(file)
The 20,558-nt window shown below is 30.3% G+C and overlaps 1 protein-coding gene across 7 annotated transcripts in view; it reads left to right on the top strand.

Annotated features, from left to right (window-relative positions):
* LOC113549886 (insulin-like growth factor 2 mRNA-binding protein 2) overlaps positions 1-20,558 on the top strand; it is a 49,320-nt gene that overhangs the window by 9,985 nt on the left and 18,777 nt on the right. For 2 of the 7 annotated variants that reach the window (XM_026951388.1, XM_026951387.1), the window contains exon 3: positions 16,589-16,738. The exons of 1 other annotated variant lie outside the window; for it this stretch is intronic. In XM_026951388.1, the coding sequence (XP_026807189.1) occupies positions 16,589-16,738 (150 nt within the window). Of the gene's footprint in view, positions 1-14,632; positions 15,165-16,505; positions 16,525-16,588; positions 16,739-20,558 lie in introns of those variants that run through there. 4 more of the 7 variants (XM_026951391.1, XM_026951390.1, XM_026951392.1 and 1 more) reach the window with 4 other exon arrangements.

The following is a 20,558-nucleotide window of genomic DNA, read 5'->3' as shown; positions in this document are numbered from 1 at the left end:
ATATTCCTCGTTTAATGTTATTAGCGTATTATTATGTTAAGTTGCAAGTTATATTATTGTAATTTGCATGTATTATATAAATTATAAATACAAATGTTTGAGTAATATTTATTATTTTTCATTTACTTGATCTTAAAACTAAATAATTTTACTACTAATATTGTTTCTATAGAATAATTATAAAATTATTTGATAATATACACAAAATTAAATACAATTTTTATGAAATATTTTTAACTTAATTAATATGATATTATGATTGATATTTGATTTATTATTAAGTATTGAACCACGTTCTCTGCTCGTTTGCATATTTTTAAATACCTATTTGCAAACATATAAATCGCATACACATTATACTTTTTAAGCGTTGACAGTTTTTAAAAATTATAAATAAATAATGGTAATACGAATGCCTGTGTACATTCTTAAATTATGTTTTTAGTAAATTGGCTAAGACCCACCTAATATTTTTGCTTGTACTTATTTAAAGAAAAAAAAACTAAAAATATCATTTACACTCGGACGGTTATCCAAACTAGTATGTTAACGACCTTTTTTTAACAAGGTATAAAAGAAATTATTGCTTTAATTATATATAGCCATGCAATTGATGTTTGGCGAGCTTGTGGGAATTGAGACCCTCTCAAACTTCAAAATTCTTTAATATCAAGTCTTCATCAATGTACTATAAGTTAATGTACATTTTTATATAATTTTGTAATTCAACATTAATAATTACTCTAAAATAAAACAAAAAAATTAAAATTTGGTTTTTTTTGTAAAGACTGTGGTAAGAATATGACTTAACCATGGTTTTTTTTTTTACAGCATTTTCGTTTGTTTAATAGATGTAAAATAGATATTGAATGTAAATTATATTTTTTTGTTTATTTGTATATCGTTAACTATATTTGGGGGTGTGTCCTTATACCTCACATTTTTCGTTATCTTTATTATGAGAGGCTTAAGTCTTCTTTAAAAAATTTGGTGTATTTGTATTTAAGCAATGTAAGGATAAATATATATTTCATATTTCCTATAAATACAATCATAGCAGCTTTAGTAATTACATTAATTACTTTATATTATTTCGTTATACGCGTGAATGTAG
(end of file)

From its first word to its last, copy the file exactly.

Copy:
The 20,558-nt window shown below is 30.3% G+C and overlaps 1 protein-coding gene across 7 annotated transcripts in view; it reads left to right on the top strand.

Annotated features, from left to right (window-relative positions):
* LOC113549886 (insulin-like growth factor 2 mRNA-binding protein 2) overlaps positions 1-20,558 on the top strand; it is a 49,320-nt gene that overhangs the window by 9,985 nt on the left and 18,777 nt on the right. For 2 of the 7 annotated variants that reach the window (XM_026951388.1, XM_026951387.1), the window contains exon 3: positions 16,589-16,738. The exons of 1 other annotated variant lie outside the window; for it this stretch is intronic. In XM_026951388.1, the coding sequence (XP_026807189.1) occupies positions 16,589-16,738 (150 nt within the window). Of the gene's footprint in view, positions 1-14,632; positions 15,165-16,505; positions 16,525-16,588; positions 16,739-20,558 lie in introns of those variants that run through there. 4 more of the 7 variants (XM_026951391.1, XM_026951390.1, XM_026951392.1 and 1 more) reach the window with 4 other exon arrangements.

The following is a 20,558-nucleotide window of genomic DNA, read 5'->3' as shown; positions in this document are numbered from 1 at the left end:
ATATTCCTCGTTTAATGTTATTAGCGTATTATTATGTTAAGTTGCAAGTTATATTATTGTAATTTGCATGTATTATATAAATTATAAATACAAATGTTTGAGTAATATTTATTATTTTTCATTTACTTGATCTTAAAACTAAATAATTTTACTACTAATATTGTTTCTATAGAATAATTATAAAATTATTTGATAATATACACAAAATTAAATACAATTTTTATGAAATATTTTTAACTTAATTAATATGATATTATGATTGATATTTGATTTATTATTAAGTATTGAACCACGTTCTCTGCTCGTTTGCATATTTTTAAATACCTATTTGCAAACATATAAATCGCATACACATTATACTTTTTAAGCGTTGACAGTTTTTAAAAATTATAAATAAATAATGGTAATACGAATGCCTGTGTACATTCTTAAATTATGTTTTTAGTAAATTGGCTAAGACCCACCTAATATTTTTGCTTGTACTTATTTAAAGAAAAAAAAACTAAAAATATCATTTACACTCGGACGGTTATCCAAACTAGTATGTTAACGACCTTTTTTTAACAAGGTATAAAAGAAATTATTGCTTTAATTATATATAGCCATGCAATTGATGTTTGGCGAGCTTGTGGGAATTGAGACCCTCTCAAACTTCAAAATTCTTTAATATCAAGTCTTCATCAATGTACTATAAGTTAATGTACATTTTTATATAATTTTGTAATTCAACATTAATAATTACTCTAAAATAAAACAAAAAAATTAAAATTTGGTTTTTTTTGTAAAGACTGTGGTAAGAATATGACTTAACCATGGTTTTTTTTTTTACAGCATTTTCGTTTGTTTAATAGATGTAAAATAGATATTGAATGTAAATTATATTTTTTTGTTTATTTGTATATCGTTAACTATATTTGGGGGTGTGTCCTTATACCTCACATTTTTCGTTATCTTTATTATGAGAGGCTTAAGTCTTCTTTAAAAAATTTGGTGTATTTGTATTTAAGCAATGTAAGGATAAATATATATTTCATATTTCCTATAAATACAATCATAGCAGCTTTAGTAATTACATTAATTACTTTATATTATTTCGTTATACGCGTGAATGTAG